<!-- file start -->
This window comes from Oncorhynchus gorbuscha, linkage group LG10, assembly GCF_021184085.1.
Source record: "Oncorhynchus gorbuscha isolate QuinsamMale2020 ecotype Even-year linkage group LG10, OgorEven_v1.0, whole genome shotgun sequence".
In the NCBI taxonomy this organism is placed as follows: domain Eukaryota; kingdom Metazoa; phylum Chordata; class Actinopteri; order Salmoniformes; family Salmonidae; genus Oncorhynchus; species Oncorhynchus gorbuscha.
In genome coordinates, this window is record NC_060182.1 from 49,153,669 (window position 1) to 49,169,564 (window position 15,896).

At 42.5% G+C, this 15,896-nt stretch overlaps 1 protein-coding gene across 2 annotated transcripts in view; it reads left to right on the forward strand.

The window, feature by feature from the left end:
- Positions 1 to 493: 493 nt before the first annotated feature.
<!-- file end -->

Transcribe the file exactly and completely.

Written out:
This window comes from Oncorhynchus gorbuscha, linkage group LG10, assembly GCF_021184085.1.
Source record: "Oncorhynchus gorbuscha isolate QuinsamMale2020 ecotype Even-year linkage group LG10, OgorEven_v1.0, whole genome shotgun sequence".
In the NCBI taxonomy this organism is placed as follows: domain Eukaryota; kingdom Metazoa; phylum Chordata; class Actinopteri; order Salmoniformes; family Salmonidae; genus Oncorhynchus; species Oncorhynchus gorbuscha.
In genome coordinates, this window is record NC_060182.1 from 49,153,669 (window position 1) to 49,169,564 (window position 15,896).

At 42.5% G+C, this 15,896-nt stretch overlaps 1 protein-coding gene across 2 annotated transcripts in view; it reads left to right on the forward strand.

The window, feature by feature from the left end:
- Positions 1 to 493: 493 nt before the first annotated feature.